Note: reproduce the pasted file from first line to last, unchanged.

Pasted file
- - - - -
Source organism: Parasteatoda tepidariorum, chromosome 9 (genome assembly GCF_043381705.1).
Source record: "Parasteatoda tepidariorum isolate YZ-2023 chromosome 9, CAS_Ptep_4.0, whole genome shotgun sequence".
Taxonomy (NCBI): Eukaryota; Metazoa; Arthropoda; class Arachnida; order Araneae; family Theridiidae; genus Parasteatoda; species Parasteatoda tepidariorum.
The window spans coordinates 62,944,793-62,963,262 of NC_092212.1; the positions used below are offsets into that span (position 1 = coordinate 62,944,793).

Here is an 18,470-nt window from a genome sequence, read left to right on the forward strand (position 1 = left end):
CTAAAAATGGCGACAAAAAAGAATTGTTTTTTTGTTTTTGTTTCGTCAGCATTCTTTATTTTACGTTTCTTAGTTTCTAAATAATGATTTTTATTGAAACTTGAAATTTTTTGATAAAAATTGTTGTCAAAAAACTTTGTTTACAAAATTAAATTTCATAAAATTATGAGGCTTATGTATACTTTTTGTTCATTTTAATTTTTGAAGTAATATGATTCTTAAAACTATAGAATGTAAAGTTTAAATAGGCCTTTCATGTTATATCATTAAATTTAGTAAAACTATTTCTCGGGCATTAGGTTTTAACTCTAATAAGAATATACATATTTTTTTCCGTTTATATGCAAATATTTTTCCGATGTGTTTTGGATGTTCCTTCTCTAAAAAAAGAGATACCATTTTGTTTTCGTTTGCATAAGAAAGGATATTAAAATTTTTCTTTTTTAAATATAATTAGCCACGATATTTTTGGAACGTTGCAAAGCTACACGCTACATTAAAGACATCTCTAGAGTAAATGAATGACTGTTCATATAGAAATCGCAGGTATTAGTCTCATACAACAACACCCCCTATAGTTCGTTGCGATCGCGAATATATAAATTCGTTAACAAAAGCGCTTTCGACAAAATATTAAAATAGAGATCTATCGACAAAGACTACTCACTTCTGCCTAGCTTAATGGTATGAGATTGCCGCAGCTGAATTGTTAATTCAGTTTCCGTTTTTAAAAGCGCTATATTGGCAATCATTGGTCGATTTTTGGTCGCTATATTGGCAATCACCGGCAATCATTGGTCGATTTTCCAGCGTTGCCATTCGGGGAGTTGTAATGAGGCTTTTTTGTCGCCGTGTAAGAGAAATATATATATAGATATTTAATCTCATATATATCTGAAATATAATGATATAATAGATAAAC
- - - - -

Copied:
Source organism: Parasteatoda tepidariorum, chromosome 9 (genome assembly GCF_043381705.1).
Source record: "Parasteatoda tepidariorum isolate YZ-2023 chromosome 9, CAS_Ptep_4.0, whole genome shotgun sequence".
Taxonomy (NCBI): Eukaryota; Metazoa; Arthropoda; class Arachnida; order Araneae; family Theridiidae; genus Parasteatoda; species Parasteatoda tepidariorum.
The window spans coordinates 62,944,793-62,963,262 of NC_092212.1; the positions used below are offsets into that span (position 1 = coordinate 62,944,793).

Here is an 18,470-nt window from a genome sequence, read left to right on the forward strand (position 1 = left end):
CTAAAAATGGCGACAAAAAAGAATTGTTTTTTTGTTTTTGTTTCGTCAGCATTCTTTATTTTACGTTTCTTAGTTTCTAAATAATGATTTTTATTGAAACTTGAAATTTTTTGATAAAAATTGTTGTCAAAAAACTTTGTTTACAAAATTAAATTTCATAAAATTATGAGGCTTATGTATACTTTTTGTTCATTTTAATTTTTGAAGTAATATGATTCTTAAAACTATAGAATGTAAAGTTTAAATAGGCCTTTCATGTTATATCATTAAATTTAGTAAAACTATTTCTCGGGCATTAGGTTTTAACTCTAATAAGAATATACATATTTTTTTCCGTTTATATGCAAATATTTTTCCGATGTGTTTTGGATGTTCCTTCTCTAAAAAAAGAGATACCATTTTGTTTTCGTTTGCATAAGAAAGGATATTAAAATTTTTCTTTTTTAAATATAATTAGCCACGATATTTTTGGAACGTTGCAAAGCTACACGCTACATTAAAGACATCTCTAGAGTAAATGAATGACTGTTCATATAGAAATCGCAGGTATTAGTCTCATACAACAACACCCCCTATAGTTCGTTGCGATCGCGAATATATAAATTCGTTAACAAAAGCGCTTTCGACAAAATATTAAAATAGAGATCTATCGACAAAGACTACTCACTTCTGCCTAGCTTAATGGTATGAGATTGCCGCAGCTGAATTGTTAATTCAGTTTCCGTTTTTAAAAGCGCTATATTGGCAATCATTGGTCGATTTTTGGTCGCTATATTGGCAATCACCGGCAATCATTGGTCGATTTTCCAGCGTTGCCATTCGGGGAGTTGTAATGAGGCTTTTTTGTCGCCGTGTAAGAGAAATATATATATAGATATTTAATCTCATATATATCTGAAATATAATGATATAATAGATAAAC